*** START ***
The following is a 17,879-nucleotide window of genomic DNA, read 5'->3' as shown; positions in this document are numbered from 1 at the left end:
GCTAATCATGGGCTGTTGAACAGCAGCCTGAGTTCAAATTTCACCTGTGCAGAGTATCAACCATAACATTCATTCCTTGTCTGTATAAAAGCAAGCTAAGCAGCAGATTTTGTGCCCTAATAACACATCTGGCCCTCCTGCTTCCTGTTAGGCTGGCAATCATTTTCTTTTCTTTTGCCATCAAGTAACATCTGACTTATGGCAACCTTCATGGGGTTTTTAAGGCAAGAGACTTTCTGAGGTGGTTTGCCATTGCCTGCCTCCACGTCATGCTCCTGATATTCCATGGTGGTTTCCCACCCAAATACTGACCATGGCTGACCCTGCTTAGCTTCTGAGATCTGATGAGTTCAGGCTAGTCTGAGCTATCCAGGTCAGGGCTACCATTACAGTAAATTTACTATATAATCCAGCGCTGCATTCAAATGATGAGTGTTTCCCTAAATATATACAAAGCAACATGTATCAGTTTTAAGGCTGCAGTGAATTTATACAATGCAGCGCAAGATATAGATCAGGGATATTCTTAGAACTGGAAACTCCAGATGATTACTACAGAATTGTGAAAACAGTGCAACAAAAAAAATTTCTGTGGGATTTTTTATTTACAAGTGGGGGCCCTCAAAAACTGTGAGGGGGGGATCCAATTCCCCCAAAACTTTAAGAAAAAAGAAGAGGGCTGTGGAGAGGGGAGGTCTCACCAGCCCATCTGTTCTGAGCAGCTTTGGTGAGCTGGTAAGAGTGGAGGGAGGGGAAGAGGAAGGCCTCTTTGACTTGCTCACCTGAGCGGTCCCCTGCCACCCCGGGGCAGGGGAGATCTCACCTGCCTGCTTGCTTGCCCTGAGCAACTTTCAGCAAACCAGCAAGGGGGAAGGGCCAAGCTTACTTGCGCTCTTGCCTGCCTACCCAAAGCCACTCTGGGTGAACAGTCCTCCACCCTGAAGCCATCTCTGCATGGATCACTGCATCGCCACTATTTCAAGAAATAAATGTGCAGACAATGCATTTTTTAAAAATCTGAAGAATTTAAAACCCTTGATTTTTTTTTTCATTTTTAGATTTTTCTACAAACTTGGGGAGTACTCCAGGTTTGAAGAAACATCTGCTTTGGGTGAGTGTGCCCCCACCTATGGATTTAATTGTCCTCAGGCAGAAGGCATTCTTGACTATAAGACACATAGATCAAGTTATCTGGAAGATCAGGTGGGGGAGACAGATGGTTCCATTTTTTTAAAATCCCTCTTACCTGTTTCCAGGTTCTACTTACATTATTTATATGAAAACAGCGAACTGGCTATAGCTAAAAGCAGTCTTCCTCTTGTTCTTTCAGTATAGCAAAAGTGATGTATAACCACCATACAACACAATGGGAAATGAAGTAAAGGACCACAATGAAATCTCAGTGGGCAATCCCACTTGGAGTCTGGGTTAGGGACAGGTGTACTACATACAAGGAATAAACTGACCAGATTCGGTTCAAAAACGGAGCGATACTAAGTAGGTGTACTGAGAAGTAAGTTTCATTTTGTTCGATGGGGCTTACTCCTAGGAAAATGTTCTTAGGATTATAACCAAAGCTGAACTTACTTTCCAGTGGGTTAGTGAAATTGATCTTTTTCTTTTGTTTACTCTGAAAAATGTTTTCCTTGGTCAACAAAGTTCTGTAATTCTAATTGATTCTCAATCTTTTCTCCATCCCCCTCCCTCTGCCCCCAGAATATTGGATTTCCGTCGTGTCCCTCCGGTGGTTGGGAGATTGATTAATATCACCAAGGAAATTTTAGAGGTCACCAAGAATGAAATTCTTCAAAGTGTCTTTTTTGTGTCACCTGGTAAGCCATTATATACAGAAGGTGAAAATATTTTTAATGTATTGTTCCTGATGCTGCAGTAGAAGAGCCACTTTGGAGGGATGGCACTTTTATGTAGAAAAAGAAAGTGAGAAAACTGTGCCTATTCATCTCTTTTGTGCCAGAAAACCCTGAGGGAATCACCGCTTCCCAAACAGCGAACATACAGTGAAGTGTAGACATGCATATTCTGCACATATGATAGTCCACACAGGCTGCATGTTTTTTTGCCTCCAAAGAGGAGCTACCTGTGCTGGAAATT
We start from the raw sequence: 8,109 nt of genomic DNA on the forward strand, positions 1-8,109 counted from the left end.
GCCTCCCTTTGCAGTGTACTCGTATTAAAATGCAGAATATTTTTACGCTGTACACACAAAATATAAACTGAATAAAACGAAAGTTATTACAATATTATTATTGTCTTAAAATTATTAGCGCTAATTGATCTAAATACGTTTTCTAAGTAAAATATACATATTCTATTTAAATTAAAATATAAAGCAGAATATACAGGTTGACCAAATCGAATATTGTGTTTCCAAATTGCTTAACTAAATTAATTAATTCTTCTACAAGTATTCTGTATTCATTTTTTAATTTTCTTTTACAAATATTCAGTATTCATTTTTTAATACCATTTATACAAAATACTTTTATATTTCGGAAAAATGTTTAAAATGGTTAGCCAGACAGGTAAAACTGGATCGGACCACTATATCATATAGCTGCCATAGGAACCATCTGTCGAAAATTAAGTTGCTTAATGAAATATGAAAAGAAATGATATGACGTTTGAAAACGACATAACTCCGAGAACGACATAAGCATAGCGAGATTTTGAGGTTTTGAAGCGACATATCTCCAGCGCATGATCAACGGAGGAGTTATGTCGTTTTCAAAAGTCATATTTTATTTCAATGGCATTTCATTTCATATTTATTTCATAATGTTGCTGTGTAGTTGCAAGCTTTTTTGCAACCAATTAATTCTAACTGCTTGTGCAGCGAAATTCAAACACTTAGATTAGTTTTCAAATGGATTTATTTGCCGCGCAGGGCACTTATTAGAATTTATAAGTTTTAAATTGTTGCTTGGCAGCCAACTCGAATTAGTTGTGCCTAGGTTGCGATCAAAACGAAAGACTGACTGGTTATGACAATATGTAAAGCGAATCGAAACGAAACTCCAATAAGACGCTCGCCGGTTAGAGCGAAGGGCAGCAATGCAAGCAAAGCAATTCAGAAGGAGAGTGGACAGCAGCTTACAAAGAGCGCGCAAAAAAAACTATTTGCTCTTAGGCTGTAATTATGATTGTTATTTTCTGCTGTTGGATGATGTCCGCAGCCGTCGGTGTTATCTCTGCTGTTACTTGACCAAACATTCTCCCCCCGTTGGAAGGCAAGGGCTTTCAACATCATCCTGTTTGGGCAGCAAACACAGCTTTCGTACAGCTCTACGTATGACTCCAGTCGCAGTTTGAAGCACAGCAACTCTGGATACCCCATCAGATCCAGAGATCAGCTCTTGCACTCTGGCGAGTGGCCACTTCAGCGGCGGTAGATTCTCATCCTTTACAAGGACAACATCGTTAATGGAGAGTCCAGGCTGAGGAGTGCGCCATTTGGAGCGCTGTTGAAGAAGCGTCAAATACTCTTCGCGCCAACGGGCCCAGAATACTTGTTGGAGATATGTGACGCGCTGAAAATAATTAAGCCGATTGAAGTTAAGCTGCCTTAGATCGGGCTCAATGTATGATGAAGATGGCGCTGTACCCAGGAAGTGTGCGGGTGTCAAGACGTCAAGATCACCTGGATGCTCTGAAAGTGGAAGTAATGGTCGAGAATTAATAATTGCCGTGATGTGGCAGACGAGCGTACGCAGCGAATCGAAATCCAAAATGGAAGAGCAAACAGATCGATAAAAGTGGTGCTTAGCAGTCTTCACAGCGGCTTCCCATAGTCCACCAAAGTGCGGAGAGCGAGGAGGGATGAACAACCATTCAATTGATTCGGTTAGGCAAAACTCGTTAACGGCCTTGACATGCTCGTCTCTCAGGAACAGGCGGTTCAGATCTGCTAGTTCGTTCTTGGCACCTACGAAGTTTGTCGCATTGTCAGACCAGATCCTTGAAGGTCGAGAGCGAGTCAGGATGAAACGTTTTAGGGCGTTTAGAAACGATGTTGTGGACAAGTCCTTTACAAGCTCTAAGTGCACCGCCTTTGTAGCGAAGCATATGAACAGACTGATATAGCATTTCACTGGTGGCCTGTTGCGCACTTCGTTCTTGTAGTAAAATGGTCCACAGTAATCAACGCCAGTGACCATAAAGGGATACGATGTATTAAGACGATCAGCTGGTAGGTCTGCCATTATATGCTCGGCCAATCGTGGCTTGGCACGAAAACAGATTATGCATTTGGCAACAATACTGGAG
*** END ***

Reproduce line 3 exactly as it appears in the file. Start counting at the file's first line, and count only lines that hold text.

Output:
We start from the raw sequence: 8,109 nt of genomic DNA on the forward strand, positions 1-8,109 counted from the left end.